North Carolina’s Shelly Island may have vanished below ocean waters – possibly forever – but that’s not discouraging the Virginia man who filed a deed for ownership of the mysterious landmass.
Ken Barlow of Mechanicsville, Virginia, believes the mile-long island is still there...but its no longer a separate island. It has merged – at least in part – with nearby Cape Point, he says.
Either way, he claims he owns the spot where it once sat.
“My land is in the exact SAME spot. It cannot ever move. Metes and Bounds exist for this exact reason,” said Barlow in an email to the Observer. “I was on the point last Saturday and used my hand held GPS and my trucks GPS to confirm my land is above the water line and was blending with the point just as I predicted. My land will always be there.”
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The National Park Service, which manages Cape Hatteras National Seashore, has never conceded Barlow owned the 27-acre island. However, the island vanished before the dispute reached the courts.
Barlow is undeterred.
“I will NEVER relinquish what I own to the National Park Service. I will defend that property with the necessary force to repel invaders, such as the NPS.... Dare County Records of Deeds says I own this property. End of story.”
State officials have said no private citizen can own such a sandbar under a law that says title to any island formed in navigable waters “shall vest in the state.” If the sandbar merged with Cape Point, officials have said it would then belong to the national park service.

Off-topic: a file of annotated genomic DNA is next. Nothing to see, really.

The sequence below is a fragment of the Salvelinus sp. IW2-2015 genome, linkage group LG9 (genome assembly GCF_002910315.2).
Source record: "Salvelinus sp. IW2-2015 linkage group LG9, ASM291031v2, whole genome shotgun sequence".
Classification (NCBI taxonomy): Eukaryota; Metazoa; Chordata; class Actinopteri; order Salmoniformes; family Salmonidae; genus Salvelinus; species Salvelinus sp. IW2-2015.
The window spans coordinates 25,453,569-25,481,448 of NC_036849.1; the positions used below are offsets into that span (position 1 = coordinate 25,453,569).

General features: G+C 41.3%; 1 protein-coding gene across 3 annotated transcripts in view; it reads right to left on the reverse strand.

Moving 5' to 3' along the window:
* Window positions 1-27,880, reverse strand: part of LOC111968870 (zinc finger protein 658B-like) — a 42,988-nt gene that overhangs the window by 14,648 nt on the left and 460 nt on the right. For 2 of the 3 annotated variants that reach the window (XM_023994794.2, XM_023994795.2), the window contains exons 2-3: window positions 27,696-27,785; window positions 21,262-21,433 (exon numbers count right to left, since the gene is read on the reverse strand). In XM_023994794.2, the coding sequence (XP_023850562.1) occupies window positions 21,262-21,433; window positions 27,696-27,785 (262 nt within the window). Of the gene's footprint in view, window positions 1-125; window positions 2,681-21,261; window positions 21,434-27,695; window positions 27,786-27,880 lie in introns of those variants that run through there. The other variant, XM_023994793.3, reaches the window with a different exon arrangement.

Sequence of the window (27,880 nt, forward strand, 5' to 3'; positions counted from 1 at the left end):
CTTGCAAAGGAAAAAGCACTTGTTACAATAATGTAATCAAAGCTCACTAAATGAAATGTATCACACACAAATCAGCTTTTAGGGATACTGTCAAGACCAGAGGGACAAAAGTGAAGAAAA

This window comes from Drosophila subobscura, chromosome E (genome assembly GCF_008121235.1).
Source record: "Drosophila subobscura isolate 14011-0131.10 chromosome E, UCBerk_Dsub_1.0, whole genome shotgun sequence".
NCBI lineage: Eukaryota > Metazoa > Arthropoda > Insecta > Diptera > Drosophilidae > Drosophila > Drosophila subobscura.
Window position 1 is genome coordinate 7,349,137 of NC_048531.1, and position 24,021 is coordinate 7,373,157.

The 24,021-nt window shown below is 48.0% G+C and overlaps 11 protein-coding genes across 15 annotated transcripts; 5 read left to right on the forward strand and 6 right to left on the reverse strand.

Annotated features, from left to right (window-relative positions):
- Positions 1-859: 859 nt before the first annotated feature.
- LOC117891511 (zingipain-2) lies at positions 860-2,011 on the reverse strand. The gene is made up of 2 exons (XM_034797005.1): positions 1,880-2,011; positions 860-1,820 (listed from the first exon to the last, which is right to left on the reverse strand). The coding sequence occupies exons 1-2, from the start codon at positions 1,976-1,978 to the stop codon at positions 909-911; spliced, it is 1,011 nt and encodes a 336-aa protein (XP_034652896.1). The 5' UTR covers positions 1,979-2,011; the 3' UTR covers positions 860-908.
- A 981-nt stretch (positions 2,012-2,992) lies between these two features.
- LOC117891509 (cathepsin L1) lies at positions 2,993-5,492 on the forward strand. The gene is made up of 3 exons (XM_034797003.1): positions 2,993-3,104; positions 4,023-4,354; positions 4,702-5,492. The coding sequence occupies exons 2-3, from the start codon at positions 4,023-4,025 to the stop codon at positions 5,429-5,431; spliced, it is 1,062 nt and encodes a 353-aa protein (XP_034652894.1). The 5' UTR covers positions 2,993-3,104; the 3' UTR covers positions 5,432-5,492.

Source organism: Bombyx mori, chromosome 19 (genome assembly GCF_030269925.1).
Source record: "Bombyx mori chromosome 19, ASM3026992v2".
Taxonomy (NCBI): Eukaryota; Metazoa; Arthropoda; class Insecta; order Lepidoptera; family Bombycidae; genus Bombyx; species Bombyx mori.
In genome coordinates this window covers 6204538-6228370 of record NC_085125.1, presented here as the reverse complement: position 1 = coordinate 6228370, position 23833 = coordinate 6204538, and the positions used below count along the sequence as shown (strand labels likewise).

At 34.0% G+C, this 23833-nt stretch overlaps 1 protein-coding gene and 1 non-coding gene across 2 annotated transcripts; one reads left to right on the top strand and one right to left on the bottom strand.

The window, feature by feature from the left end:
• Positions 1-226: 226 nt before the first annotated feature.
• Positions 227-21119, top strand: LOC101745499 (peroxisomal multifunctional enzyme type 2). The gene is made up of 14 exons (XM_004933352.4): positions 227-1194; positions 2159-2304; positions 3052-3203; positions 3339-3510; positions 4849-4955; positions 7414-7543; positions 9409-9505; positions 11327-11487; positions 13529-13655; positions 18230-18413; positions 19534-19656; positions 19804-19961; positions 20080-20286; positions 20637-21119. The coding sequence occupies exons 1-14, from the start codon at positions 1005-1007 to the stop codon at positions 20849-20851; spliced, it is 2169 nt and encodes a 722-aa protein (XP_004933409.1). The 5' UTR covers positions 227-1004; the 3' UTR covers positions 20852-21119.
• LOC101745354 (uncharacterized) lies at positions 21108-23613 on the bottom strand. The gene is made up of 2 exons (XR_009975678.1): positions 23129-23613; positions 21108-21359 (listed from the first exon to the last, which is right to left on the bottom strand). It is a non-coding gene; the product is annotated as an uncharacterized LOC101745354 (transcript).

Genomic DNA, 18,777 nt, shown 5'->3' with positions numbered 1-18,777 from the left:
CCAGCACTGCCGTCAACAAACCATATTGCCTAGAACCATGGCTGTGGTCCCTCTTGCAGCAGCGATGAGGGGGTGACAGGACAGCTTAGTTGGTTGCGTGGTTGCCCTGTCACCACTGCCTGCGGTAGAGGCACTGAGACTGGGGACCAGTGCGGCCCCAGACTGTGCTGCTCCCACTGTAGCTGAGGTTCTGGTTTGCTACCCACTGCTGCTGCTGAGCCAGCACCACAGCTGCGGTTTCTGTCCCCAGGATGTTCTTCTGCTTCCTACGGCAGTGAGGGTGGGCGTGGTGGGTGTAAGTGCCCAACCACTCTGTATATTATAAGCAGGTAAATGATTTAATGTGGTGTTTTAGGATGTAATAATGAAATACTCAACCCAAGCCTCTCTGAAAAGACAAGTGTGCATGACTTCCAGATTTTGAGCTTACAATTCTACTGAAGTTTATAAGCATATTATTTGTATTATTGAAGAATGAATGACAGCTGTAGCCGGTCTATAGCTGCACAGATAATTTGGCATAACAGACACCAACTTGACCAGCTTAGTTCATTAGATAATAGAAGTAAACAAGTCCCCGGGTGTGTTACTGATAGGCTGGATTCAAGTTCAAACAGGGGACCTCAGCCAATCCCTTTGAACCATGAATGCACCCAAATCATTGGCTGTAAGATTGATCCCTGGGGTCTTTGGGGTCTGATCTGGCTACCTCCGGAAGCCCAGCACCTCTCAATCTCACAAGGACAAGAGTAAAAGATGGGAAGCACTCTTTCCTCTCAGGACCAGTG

New photos from NASA’s Landsat 8 satellite show the island is no longer sitting just off Cape Point. NASA said a series of storms redistributed the sands of the sandbar.
The reasons for the island’s formation and evolution are complex and not entirely clear, says NASA. Coastal scientists speculate weather conditions were just right in 2017.
“Winds were strong enough to stir up the waves and currents that carry sand alongshore from the more northerly barrier islands toward the cape,” says NASA. “Then winds became calm enough for that sand transport to be halted by obstacles such as circular currents within Hatteras Bight and the expansive shoals of the cape. Sand accumulated, an island grew, and tourists flocked to the area to witness the spectacle.”
The storms first split the island, with one half connecting to the mainland (which Barlow claims he owns). The other tiny remnant remained isolated and winter storms continued to batter what was left of the island and wash it away, says NASA.
Such swift changes are common on the state’s barrier island systems, say experts. In this case, the island got big enough to become a tourist attraction, with many noting it was filled with unique and well preserved sea shells.
Barlow filed a Quit Claim Deed to the island on Aug. 7, which he says gave him “all right, title, interest and claim to the island.” He put up signs and planted sea grass to keep it from washing away. The claim was disputed by the Cape Hatteras National Seashore.
His plan was to do nothing with the island, other than keep it out of the hands of the National Park Service and its policies, which Barlow says are “incompetent.”